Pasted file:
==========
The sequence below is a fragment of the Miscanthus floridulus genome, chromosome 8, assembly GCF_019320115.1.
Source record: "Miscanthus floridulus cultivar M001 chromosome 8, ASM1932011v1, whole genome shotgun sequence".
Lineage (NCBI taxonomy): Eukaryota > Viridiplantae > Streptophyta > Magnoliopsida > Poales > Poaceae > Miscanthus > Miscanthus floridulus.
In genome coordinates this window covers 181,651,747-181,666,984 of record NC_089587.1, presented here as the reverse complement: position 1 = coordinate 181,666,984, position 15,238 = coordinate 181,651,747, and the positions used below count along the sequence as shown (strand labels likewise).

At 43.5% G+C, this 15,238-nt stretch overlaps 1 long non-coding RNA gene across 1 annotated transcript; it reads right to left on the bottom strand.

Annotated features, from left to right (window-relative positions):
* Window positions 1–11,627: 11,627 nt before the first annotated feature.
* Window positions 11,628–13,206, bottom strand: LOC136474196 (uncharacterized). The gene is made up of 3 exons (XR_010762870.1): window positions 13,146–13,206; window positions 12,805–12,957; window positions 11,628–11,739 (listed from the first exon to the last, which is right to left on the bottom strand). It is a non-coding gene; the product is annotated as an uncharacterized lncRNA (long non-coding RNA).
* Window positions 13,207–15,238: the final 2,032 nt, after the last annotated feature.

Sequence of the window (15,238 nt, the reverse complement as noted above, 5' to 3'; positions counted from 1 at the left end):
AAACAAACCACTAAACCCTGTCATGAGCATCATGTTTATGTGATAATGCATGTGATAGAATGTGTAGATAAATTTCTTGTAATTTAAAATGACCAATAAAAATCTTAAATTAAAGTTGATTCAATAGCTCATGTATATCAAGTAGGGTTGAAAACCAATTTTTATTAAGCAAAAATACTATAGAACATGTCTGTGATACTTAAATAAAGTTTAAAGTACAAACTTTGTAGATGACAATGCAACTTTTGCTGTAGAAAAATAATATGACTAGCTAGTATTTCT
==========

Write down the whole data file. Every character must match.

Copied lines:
The sequence below is a fragment of the Miscanthus floridulus genome, chromosome 8, assembly GCF_019320115.1.
Source record: "Miscanthus floridulus cultivar M001 chromosome 8, ASM1932011v1, whole genome shotgun sequence".
Lineage (NCBI taxonomy): Eukaryota > Viridiplantae > Streptophyta > Magnoliopsida > Poales > Poaceae > Miscanthus > Miscanthus floridulus.
In genome coordinates this window covers 181,651,747-181,666,984 of record NC_089587.1, presented here as the reverse complement: position 1 = coordinate 181,666,984, position 15,238 = coordinate 181,651,747, and the positions used below count along the sequence as shown (strand labels likewise).

At 43.5% G+C, this 15,238-nt stretch overlaps 1 long non-coding RNA gene across 1 annotated transcript; it reads right to left on the bottom strand.

Annotated features, from left to right (window-relative positions):
* Window positions 1–11,627: 11,627 nt before the first annotated feature.
* Window positions 11,628–13,206, bottom strand: LOC136474196 (uncharacterized). The gene is made up of 3 exons (XR_010762870.1): window positions 13,146–13,206; window positions 12,805–12,957; window positions 11,628–11,739 (listed from the first exon to the last, which is right to left on the bottom strand). It is a non-coding gene; the product is annotated as an uncharacterized lncRNA (long non-coding RNA).
* Window positions 13,207–15,238: the final 2,032 nt, after the last annotated feature.

Sequence of the window (15,238 nt, the reverse complement as noted above, 5' to 3'; positions counted from 1 at the left end):
AAACAAACCACTAAACCCTGTCATGAGCATCATGTTTATGTGATAATGCATGTGATAGAATGTGTAGATAAATTTCTTGTAATTTAAAATGACCAATAAAAATCTTAAATTAAAGTTGATTCAATAGCTCATGTATATCAAGTAGGGTTGAAAACCAATTTTTATTAAGCAAAAATACTATAGAACATGTCTGTGATACTTAAATAAAGTTTAAAGTACAAACTTTGTAGATGACAATGCAACTTTTGCTGTAGAAAAATAATATGACTAGCTAGTATTTCT